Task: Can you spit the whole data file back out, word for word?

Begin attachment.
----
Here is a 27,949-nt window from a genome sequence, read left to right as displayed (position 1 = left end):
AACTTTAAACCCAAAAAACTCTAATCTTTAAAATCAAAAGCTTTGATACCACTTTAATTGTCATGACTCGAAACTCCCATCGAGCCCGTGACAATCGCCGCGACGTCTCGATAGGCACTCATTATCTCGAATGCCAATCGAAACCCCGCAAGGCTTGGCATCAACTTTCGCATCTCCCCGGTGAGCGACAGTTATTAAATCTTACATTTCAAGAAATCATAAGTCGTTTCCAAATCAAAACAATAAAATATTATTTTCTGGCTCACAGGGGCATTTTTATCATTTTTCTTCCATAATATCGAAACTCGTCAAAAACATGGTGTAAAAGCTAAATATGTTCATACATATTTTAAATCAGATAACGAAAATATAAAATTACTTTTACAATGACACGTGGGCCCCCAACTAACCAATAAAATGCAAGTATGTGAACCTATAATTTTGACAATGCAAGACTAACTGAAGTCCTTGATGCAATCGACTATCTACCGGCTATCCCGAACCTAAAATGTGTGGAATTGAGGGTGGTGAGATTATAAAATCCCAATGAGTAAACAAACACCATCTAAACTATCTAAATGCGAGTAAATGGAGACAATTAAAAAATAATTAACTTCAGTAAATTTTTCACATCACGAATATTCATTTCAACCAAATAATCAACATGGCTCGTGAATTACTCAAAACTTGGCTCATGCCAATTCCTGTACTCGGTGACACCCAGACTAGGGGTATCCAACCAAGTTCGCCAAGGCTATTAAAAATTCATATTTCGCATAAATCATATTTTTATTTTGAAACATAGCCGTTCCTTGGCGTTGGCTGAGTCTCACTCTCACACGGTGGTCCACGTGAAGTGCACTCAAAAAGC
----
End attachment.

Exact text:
Here is a 27,949-nt window from a genome sequence, read left to right as displayed (position 1 = left end):
AACTTTAAACCCAAAAAACTCTAATCTTTAAAATCAAAAGCTTTGATACCACTTTAATTGTCATGACTCGAAACTCCCATCGAGCCCGTGACAATCGCCGCGACGTCTCGATAGGCACTCATTATCTCGAATGCCAATCGAAACCCCGCAAGGCTTGGCATCAACTTTCGCATCTCCCCGGTGAGCGACAGTTATTAAATCTTACATTTCAAGAAATCATAAGTCGTTTCCAAATCAAAACAATAAAATATTATTTTCTGGCTCACAGGGGCATTTTTATCATTTTTCTTCCATAATATCGAAACTCGTCAAAAACATGGTGTAAAAGCTAAATATGTTCATACATATTTTAAATCAGATAACGAAAATATAAAATTACTTTTACAATGACACGTGGGCCCCCAACTAACCAATAAAATGCAAGTATGTGAACCTATAATTTTGACAATGCAAGACTAACTGAAGTCCTTGATGCAATCGACTATCTACCGGCTATCCCGAACCTAAAATGTGTGGAATTGAGGGTGGTGAGATTATAAAATCCCAATGAGTAAACAAACACCATCTAAACTATCTAAATGCGAGTAAATGGAGACAATTAAAAAATAATTAACTTCAGTAAATTTTTCACATCACGAATATTCATTTCAACCAAATAATCAACATGGCTCGTGAATTACTCAAAACTTGGCTCATGCCAATTCCTGTACTCGGTGACACCCAGACTAGGGGTATCCAACCAAGTTCGCCAAGGCTATTAAAAATTCATATTTCGCATAAATCATATTTTTATTTTGAAACATAGCCGTTCCTTGGCGTTGGCTGAGTCTCACTCTCACACGGTGGTCCACGTGAAGTGCACTCAAAAAGC